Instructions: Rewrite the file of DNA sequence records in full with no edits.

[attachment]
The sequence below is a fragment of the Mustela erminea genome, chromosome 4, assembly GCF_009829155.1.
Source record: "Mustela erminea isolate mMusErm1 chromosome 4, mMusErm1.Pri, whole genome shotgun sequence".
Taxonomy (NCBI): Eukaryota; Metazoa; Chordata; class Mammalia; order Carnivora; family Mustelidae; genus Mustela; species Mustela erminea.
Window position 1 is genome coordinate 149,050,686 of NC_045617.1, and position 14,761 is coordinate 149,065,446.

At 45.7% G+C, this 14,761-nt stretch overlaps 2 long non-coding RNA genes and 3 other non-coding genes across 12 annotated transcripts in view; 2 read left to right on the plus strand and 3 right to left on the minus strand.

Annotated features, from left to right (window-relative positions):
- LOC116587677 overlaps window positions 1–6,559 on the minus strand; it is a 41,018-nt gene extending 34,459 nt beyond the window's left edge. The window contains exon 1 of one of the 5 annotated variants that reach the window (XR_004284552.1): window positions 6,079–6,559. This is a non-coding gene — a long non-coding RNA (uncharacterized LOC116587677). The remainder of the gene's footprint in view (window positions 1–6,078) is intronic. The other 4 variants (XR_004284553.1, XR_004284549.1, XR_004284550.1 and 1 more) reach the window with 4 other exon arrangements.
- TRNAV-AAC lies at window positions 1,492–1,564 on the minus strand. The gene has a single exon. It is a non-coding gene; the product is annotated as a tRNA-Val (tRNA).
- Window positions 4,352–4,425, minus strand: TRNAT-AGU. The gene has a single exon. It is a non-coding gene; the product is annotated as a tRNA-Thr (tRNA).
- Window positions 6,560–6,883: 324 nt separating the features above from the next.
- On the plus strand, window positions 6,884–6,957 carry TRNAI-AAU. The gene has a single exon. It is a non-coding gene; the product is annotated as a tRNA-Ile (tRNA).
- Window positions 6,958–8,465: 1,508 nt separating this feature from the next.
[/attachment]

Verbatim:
The sequence below is a fragment of the Mustela erminea genome, chromosome 4, assembly GCF_009829155.1.
Source record: "Mustela erminea isolate mMusErm1 chromosome 4, mMusErm1.Pri, whole genome shotgun sequence".
Taxonomy (NCBI): Eukaryota; Metazoa; Chordata; class Mammalia; order Carnivora; family Mustelidae; genus Mustela; species Mustela erminea.
Window position 1 is genome coordinate 149,050,686 of NC_045617.1, and position 14,761 is coordinate 149,065,446.

At 45.7% G+C, this 14,761-nt stretch overlaps 2 long non-coding RNA genes and 3 other non-coding genes across 12 annotated transcripts in view; 2 read left to right on the plus strand and 3 right to left on the minus strand.

Annotated features, from left to right (window-relative positions):
- LOC116587677 overlaps window positions 1–6,559 on the minus strand; it is a 41,018-nt gene extending 34,459 nt beyond the window's left edge. The window contains exon 1 of one of the 5 annotated variants that reach the window (XR_004284552.1): window positions 6,079–6,559. This is a non-coding gene — a long non-coding RNA (uncharacterized LOC116587677). The remainder of the gene's footprint in view (window positions 1–6,078) is intronic. The other 4 variants (XR_004284553.1, XR_004284549.1, XR_004284550.1 and 1 more) reach the window with 4 other exon arrangements.
- TRNAV-AAC lies at window positions 1,492–1,564 on the minus strand. The gene has a single exon. It is a non-coding gene; the product is annotated as a tRNA-Val (tRNA).
- Window positions 4,352–4,425, minus strand: TRNAT-AGU. The gene has a single exon. It is a non-coding gene; the product is annotated as a tRNA-Thr (tRNA).
- Window positions 6,560–6,883: 324 nt separating the features above from the next.
- On the plus strand, window positions 6,884–6,957 carry TRNAI-AAU. The gene has a single exon. It is a non-coding gene; the product is annotated as a tRNA-Ile (tRNA).
- Window positions 6,958–8,465: 1,508 nt separating this feature from the next.